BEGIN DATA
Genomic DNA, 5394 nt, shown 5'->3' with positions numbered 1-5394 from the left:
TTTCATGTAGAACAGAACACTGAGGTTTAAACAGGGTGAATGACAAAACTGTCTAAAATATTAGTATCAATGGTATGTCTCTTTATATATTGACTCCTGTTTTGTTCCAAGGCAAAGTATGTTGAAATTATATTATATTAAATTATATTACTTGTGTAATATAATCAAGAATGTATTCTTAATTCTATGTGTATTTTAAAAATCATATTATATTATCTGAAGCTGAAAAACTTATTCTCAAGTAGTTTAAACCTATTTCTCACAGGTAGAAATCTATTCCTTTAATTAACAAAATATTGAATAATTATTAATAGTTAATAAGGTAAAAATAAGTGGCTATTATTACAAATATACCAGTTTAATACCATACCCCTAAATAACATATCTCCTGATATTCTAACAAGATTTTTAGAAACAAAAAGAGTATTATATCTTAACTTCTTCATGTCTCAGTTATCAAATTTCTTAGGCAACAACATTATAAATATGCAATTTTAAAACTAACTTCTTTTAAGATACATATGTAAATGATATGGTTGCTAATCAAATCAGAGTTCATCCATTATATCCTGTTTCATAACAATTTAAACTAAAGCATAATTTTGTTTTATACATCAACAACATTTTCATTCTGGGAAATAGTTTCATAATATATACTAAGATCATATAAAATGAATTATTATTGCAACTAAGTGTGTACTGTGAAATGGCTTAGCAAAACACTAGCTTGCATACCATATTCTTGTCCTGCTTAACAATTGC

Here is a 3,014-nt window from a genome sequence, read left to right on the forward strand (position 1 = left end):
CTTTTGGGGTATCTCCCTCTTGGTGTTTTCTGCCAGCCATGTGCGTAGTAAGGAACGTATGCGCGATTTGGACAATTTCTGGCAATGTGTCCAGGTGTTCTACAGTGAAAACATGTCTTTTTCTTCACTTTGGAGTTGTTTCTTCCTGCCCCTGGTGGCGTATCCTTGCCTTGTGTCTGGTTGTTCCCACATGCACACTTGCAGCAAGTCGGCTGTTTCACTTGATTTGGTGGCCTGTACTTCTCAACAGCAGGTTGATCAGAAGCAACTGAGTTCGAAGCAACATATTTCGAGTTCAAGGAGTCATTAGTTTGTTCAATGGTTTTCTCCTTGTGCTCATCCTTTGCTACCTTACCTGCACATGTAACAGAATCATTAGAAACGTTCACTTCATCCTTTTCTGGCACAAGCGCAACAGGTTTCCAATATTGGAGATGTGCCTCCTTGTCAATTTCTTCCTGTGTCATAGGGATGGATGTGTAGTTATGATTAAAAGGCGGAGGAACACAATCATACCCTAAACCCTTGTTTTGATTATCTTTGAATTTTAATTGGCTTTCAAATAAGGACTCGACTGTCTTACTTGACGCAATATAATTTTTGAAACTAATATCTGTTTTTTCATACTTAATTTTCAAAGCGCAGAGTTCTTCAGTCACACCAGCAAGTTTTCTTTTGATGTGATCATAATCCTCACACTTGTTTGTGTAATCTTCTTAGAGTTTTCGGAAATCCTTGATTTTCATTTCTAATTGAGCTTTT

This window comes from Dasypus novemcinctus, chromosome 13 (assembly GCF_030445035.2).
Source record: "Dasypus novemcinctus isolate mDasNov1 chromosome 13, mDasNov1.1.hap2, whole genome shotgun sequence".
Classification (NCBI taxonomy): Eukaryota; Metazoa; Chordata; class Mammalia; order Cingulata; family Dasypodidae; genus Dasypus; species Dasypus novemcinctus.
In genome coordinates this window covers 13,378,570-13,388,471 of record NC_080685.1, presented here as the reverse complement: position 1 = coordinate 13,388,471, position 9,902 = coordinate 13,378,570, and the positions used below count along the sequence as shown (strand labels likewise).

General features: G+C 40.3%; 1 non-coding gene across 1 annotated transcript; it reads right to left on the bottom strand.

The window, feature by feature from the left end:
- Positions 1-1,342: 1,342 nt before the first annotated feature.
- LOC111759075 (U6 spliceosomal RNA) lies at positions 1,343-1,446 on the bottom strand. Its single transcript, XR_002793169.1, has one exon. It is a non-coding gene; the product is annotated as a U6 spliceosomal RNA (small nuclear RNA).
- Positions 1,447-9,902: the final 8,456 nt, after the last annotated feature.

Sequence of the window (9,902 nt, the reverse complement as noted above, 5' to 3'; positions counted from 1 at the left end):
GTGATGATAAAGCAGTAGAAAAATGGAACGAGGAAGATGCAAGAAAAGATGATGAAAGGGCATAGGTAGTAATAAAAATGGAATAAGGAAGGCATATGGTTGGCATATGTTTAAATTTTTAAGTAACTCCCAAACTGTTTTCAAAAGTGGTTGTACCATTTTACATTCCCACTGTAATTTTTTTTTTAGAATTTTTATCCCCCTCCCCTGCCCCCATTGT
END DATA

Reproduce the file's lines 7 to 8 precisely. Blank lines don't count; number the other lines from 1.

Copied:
Classification (NCBI taxonomy): Eukaryota; Metazoa; Chordata; class Mammalia; order Cingulata; family Dasypodidae; genus Dasypus; species Dasypus novemcinctus.
In genome coordinates this window covers 13,378,570-13,388,471 of record NC_080685.1, presented here as the reverse complement: position 1 = coordinate 13,388,471, position 9,902 = coordinate 13,378,570, and the positions used below count along the sequence as shown (strand labels likewise).